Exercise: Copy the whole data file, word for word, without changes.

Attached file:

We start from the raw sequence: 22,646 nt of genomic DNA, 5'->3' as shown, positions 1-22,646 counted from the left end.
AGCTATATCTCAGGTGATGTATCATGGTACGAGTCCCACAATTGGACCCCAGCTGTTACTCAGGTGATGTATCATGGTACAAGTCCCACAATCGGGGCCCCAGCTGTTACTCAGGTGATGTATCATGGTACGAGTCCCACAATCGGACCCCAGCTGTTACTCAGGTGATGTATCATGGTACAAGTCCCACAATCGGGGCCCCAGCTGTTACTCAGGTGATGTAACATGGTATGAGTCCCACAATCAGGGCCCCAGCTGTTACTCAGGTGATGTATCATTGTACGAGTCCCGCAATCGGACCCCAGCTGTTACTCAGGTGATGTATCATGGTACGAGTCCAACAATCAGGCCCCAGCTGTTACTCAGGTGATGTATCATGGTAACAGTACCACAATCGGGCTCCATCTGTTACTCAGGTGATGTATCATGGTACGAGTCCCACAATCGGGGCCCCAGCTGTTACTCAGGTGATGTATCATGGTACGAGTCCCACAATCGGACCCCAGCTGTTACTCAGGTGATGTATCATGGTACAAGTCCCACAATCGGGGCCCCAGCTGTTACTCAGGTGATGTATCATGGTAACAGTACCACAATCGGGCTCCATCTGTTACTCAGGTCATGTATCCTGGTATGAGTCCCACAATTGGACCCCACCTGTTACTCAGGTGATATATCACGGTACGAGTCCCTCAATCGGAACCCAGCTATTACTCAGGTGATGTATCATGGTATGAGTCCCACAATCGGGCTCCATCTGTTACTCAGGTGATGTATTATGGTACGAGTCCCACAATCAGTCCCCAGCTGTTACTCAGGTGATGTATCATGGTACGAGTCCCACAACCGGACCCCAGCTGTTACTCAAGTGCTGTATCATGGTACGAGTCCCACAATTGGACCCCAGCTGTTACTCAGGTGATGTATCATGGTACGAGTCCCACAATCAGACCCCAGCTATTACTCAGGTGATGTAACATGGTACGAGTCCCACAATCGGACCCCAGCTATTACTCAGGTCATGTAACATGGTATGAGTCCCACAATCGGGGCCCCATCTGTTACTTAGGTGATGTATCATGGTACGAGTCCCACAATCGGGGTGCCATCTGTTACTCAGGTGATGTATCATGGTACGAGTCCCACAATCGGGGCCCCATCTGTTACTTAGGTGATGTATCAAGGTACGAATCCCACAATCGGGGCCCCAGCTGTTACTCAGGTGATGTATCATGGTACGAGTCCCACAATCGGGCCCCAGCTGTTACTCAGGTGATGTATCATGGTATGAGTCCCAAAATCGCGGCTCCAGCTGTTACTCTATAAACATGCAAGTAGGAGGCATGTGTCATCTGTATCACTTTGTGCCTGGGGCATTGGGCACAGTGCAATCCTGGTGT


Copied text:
We start from the raw sequence: 22,646 nt of genomic DNA, 5'->3' as shown, positions 1-22,646 counted from the left end.
AGCTATATCTCAGGTGATGTATCATGGTACGAGTCCCACAATTGGACCCCAGCTGTTACTCAGGTGATGTATCATGGTACAAGTCCCACAATCGGGGCCCCAGCTGTTACTCAGGTGATGTATCATGGTACGAGTCCCACAATCGGACCCCAGCTGTTACTCAGGTGATGTATCATGGTACAAGTCCCACAATCGGGGCCCCAGCTGTTACTCAGGTGATGTAACATGGTATGAGTCCCACAATCAGGGCCCCAGCTGTTACTCAGGTGATGTATCATTGTACGAGTCCCGCAATCGGACCCCAGCTGTTACTCAGGTGATGTATCATGGTACGAGTCCAACAATCAGGCCCCAGCTGTTACTCAGGTGATGTATCATGGTAACAGTACCACAATCGGGCTCCATCTGTTACTCAGGTGATGTATCATGGTACGAGTCCCACAATCGGGGCCCCAGCTGTTACTCAGGTGATGTATCATGGTACGAGTCCCACAATCGGACCCCAGCTGTTACTCAGGTGATGTATCATGGTACAAGTCCCACAATCGGGGCCCCAGCTGTTACTCAGGTGATGTATCATGGTAACAGTACCACAATCGGGCTCCATCTGTTACTCAGGTCATGTATCCTGGTATGAGTCCCACAATTGGACCCCACCTGTTACTCAGGTGATATATCACGGTACGAGTCCCTCAATCGGAACCCAGCTATTACTCAGGTGATGTATCATGGTATGAGTCCCACAATCGGGCTCCATCTGTTACTCAGGTGATGTATTATGGTACGAGTCCCACAATCAGTCCCCAGCTGTTACTCAGGTGATGTATCATGGTACGAGTCCCACAACCGGACCCCAGCTGTTACTCAAGTGCTGTATCATGGTACGAGTCCCACAATTGGACCCCAGCTGTTACTCAGGTGATGTATCATGGTACGAGTCCCACAATCAGACCCCAGCTATTACTCAGGTGATGTAACATGGTACGAGTCCCACAATCGGACCCCAGCTATTACTCAGGTCATGTAACATGGTATGAGTCCCACAATCGGGGCCCCATCTGTTACTTAGGTGATGTATCATGGTACGAGTCCCACAATCGGGGTGCCATCTGTTACTCAGGTGATGTATCATGGTACGAGTCCCACAATCGGGGCCCCATCTGTTACTTAGGTGATGTATCAAGGTACGAATCCCACAATCGGGGCCCCAGCTGTTACTCAGGTGATGTATCATGGTACGAGTCCCACAATCGGGCCCCAGCTGTTACTCAGGTGATGTATCATGGTATGAGTCCCAAAATCGCGGCTCCAGCTGTTACTCTATAAACATGCAAGTAGGAGGCATGTGTCATCTGTATCACTTTGTGCCTGGGGCATTGGGCACAGTGCAATCCTGGTGT